The Real Reason Behind The Ammo Shortage Isn’t What You Think

In the American east, a panic over gasoline shortages shocked residents recently. The Colonial Pipeline, a 5,500 mile line network that supplies almost half of the eastern U.S.’s gasoline was shut down by hackers. Operations returned to normal within a few days, but gas stations’ availability of fuel remains spotty to this day.

For gun owners, a different shortage has been plaguing them. Ammunition is in short supply, and industry is unable to keep up with demand. Stores are depleted and gun ranges have no ammo for sale either. The only people able to shoot are those who had existing stockpiles before the pandemic, and it’s going to remain that way for years.

Stephen Gutowski of The Reload reached out to several ammunition manufacturers about the shortage issue. According to them, there are several factors impacting the shortage.

Firstly, there is the good news that an additional 9 million first-timers joined the ranks of American gun ownership. The flipside of the surge in new gun ownership, however, is that these newcomers contributed to an already strained run on guns and ammo which happened during the presidential election cycle. A conservative estimate might suggest that these new owners purchased just 2 boxes of ammunition with their new weapon, placing the estimated round count at 900 million bullets sold just to new gun owners.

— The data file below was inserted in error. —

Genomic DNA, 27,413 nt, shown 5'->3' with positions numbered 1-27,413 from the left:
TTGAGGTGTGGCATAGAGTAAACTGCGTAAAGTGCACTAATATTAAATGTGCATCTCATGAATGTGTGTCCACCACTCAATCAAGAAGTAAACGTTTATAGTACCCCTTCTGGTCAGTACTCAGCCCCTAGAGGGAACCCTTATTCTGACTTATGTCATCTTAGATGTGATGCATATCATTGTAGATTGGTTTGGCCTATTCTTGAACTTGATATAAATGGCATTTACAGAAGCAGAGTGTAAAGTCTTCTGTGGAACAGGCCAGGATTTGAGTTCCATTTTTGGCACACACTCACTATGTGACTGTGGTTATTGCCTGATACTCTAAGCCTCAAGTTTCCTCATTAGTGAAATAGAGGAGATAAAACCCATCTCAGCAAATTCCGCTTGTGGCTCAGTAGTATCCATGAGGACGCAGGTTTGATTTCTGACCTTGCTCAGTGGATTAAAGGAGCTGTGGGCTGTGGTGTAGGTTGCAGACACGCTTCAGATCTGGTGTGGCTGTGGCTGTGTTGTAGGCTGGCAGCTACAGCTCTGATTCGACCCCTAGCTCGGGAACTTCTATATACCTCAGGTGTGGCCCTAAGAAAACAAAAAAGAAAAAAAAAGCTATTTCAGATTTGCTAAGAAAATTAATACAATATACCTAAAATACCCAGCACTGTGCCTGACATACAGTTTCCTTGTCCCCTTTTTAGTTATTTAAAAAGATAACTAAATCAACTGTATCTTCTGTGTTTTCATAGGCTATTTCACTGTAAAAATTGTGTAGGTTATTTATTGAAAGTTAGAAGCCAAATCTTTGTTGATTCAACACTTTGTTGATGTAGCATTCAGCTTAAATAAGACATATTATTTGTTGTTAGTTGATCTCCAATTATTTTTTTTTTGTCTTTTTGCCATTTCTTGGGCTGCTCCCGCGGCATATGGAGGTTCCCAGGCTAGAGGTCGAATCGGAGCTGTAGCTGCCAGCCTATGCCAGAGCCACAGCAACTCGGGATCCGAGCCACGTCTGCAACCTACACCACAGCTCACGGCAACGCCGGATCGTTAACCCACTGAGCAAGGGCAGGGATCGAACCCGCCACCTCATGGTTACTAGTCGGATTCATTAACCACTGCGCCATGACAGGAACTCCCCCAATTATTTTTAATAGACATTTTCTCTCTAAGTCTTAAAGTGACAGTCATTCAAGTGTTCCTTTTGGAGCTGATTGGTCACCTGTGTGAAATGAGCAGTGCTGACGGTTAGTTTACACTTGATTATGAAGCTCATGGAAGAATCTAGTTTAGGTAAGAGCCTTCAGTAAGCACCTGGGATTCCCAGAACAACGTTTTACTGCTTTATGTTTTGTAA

The second reason for the shortage as well as price increases, is the cost and availability of raw materials, all of which surged as the pandemic affected production of basic elements such as copper and steel.

Industry representatives responded to Gutowski’s inquiries about the ammunition crunch with dismal news.

Jason Hornady, vice president of Hornady Mfg. Co. said that they currently have an order backlog stretching two and a half years out, and he says it will take at least that long before things reach a “slowdown.”

Brandon Wexler, owner of Wex Gunworks explained that many gun owners aren’t shooting at all right now because they can’t afford to replace what they shoot.

Another industry person identified three factors which have driven sales beyond the industry’s manufacturing capacity. They are pandemic-induced safety concerns, an increase in hunting and recreational shooting during the lockdowns, and concerns about new gun-control laws after Biden won the 2020 elections and Democrats captured the senate.

Hornady claims that the industry has been stretched to maximum capacity and improving supply beyond current levels is very difficult. He said that manufacturers aren’t making increases of merely 30 percent, but more on the order of 50 to 100 percent. He said that best case, you can reliably find ammo on a store shelf in 18 months but it’s perhaps closer to 30.

While it’s encouraging that America has recently seen so many new gun owners, they unfortunately will need to exchange their kidney to get a box of ammo.

Author: Kim Hodges

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